Proposed government legislation to introduce a new insurance linked securities (ILS) framework to the UK was considered by the House of Lords on 11 November 2015. The proposals are contained in amendments to the Bank of England and Financial Services Bill. The aim of the amendments is to give powers to HM Treasury to make regulations for creating and regulating structures required for ILS business, and would allow Treasury ministers to make regulations for all aspects of ILS activities. Specifically, the Treasury would be granted the power to make regulations in relation to the establishment and operation of the transformer vehicles, the special purpose vehicles used in ILS transactions, and in relation to the trading of investments issued by such vehicles.
The proposals have been welcomed by the insurance industry, and are widely seen as a vital step in developing the legal and tax frameworks which are necessary if London is to become a centre for ILS activities. Specifically, it is proposed that Lloydís will be granted powers to regulate transformer vehicles used in ILS transactions. It follows that the proposals would in time lead to Lloydís entities being permitted to create ILS vehicles. The London Market Group ILS taskforce is initially focussing on collateralised reinsurance business rather than catastrophe bonds, which are already established in other ILS domiciles such as Bermuda.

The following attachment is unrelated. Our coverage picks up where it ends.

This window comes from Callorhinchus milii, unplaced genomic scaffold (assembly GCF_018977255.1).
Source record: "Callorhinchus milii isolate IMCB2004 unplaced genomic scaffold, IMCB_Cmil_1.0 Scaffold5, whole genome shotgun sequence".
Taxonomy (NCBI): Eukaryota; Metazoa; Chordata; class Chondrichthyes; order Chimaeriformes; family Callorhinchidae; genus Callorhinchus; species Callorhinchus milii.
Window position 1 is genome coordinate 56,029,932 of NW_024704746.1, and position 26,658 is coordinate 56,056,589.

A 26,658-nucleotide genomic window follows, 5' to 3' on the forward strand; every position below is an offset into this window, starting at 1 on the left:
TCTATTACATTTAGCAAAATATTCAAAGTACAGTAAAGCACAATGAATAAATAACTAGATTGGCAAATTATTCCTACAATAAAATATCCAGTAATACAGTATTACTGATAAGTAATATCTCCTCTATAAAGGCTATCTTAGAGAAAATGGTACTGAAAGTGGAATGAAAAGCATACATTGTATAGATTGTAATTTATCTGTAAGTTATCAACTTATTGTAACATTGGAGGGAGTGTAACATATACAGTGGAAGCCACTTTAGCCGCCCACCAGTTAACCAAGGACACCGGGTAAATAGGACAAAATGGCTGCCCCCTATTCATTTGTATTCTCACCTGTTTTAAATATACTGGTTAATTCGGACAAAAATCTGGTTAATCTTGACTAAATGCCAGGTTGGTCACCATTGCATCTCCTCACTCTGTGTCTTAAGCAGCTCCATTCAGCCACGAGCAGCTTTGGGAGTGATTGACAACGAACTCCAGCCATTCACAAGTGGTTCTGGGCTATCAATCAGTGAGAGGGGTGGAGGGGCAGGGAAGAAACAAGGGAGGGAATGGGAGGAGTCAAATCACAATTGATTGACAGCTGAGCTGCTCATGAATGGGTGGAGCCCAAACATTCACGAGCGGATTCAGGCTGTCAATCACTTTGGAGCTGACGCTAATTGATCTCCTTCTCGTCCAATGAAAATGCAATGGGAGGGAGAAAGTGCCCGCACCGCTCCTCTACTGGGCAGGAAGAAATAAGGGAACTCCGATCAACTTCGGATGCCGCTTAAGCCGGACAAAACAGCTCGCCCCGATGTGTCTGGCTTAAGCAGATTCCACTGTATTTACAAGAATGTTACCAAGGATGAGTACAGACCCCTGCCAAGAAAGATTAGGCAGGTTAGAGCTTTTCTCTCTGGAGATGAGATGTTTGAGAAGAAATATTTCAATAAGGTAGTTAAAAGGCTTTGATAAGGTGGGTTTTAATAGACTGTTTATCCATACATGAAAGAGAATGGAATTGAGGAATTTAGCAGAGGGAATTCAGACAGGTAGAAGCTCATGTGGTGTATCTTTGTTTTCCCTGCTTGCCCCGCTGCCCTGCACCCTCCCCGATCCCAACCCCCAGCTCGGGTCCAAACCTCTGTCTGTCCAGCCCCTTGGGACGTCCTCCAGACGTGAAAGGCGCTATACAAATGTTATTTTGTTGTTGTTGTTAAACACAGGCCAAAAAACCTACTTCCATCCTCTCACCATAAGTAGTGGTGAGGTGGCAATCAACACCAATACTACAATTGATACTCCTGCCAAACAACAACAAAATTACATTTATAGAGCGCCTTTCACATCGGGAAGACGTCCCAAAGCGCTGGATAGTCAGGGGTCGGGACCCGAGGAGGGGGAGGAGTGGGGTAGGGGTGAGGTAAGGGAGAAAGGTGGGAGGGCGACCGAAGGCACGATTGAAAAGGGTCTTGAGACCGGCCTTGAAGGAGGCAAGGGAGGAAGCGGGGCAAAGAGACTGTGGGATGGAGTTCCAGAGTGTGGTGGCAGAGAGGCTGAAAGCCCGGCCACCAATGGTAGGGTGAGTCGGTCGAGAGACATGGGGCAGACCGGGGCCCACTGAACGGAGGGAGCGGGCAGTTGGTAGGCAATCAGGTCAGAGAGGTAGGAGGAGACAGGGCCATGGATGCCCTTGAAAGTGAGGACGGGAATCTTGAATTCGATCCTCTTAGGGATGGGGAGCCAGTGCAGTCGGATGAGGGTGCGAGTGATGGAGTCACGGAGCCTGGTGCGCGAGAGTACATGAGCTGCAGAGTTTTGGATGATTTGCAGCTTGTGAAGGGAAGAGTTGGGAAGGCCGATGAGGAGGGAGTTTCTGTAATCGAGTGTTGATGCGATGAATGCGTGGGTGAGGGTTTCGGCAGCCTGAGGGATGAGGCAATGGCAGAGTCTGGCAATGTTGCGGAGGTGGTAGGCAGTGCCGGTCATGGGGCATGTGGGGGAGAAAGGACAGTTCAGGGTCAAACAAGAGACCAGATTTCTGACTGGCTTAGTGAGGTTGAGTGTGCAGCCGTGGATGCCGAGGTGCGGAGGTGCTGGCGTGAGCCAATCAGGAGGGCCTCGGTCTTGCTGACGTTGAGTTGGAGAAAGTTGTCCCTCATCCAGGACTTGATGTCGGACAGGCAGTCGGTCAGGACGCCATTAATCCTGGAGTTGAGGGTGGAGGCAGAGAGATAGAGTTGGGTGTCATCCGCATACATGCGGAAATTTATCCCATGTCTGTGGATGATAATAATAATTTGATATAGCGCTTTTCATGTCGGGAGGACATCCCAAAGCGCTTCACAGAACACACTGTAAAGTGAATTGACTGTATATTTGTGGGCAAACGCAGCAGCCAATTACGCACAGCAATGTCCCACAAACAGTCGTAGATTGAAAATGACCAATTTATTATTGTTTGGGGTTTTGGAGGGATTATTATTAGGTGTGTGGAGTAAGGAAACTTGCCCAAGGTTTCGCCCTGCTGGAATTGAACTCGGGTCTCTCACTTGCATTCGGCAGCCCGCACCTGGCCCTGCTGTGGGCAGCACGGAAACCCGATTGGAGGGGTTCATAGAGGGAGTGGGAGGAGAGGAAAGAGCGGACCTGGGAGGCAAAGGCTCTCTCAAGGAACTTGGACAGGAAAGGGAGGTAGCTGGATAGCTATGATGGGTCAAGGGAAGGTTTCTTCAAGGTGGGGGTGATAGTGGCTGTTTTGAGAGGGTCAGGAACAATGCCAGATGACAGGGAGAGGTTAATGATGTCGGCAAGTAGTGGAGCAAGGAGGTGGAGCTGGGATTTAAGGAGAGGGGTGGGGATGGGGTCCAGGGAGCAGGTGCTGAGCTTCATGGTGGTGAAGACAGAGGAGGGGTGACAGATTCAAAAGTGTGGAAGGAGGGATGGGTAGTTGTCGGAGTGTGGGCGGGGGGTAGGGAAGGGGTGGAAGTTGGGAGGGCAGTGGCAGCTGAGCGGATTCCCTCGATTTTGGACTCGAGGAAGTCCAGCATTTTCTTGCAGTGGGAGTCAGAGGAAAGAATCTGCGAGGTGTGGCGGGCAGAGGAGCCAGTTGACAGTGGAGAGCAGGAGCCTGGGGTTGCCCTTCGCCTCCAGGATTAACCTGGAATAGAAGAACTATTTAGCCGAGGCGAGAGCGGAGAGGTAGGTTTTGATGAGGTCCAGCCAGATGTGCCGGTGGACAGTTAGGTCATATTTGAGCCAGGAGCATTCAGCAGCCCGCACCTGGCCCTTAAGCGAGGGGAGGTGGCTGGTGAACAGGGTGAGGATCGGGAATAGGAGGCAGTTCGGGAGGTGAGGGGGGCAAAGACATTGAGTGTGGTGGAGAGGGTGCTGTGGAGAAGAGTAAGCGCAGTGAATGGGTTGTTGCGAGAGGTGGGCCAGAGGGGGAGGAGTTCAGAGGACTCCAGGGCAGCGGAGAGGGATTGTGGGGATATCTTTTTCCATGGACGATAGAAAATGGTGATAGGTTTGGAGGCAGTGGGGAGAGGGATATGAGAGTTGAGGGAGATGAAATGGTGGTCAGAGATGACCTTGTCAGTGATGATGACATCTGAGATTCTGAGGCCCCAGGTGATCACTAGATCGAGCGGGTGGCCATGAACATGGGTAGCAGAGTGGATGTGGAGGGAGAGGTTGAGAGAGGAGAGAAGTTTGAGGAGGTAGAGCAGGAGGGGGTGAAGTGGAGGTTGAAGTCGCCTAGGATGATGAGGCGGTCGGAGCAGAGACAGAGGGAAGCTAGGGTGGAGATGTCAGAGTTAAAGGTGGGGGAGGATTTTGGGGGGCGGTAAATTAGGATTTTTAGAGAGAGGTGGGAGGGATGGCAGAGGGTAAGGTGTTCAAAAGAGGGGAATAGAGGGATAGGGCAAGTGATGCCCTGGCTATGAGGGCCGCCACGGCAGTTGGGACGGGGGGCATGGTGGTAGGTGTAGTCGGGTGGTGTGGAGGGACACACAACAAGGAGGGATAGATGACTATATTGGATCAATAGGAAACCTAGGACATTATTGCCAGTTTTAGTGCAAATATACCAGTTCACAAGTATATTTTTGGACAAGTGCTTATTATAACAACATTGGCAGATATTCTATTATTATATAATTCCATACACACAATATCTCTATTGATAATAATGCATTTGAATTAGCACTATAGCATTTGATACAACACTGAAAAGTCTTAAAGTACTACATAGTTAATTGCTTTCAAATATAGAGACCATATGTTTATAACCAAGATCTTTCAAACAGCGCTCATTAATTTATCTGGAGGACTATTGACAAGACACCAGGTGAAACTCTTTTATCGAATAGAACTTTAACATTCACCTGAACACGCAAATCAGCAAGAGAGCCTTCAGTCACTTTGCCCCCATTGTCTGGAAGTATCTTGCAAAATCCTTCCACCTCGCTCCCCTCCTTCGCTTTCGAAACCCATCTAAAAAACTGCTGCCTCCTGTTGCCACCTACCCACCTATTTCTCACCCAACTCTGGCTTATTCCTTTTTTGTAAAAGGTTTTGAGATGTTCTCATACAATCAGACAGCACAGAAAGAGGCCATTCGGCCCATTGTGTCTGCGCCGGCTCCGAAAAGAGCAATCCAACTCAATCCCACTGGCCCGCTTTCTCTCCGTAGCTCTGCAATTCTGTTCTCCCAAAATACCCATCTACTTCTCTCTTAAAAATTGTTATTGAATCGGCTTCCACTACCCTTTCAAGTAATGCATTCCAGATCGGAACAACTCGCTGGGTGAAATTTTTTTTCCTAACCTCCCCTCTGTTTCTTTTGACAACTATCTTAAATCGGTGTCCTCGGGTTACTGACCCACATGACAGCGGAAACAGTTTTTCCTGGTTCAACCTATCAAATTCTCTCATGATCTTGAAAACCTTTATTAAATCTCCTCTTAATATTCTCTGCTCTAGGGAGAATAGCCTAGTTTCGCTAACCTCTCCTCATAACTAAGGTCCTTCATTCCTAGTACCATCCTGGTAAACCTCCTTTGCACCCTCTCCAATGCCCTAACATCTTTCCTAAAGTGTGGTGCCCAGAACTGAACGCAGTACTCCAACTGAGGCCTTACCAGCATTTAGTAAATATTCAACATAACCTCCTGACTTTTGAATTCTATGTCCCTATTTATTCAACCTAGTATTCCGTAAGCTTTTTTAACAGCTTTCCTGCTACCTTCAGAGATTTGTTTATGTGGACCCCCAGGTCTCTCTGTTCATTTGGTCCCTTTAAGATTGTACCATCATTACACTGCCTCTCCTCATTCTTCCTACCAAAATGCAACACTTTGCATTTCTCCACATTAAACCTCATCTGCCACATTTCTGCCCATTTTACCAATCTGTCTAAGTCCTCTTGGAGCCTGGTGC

If London is to attract ILS business, creating the necessary legal structures is evidently important. However, a key question arises as to how investors will be taxed. The London Market Group ILS taskforce has been working alongside HMRC to set up a mechanism by which the UK would be able to compete with other low tax ILS domiciles. Reports indicate that officials are considering a scheme by which investors would be taxed when they exit the ILS structure, with the applicable tax regime being that of the investorís domicile and the location of the exposure. Such a structure would potentially allow investors to take advantage of a more favourable tax regime, without the need to reduce UK tax rates. Specifically, a non UK-domiciled investor providing capital to insure a risk outside the UK would not be liable to UK tax.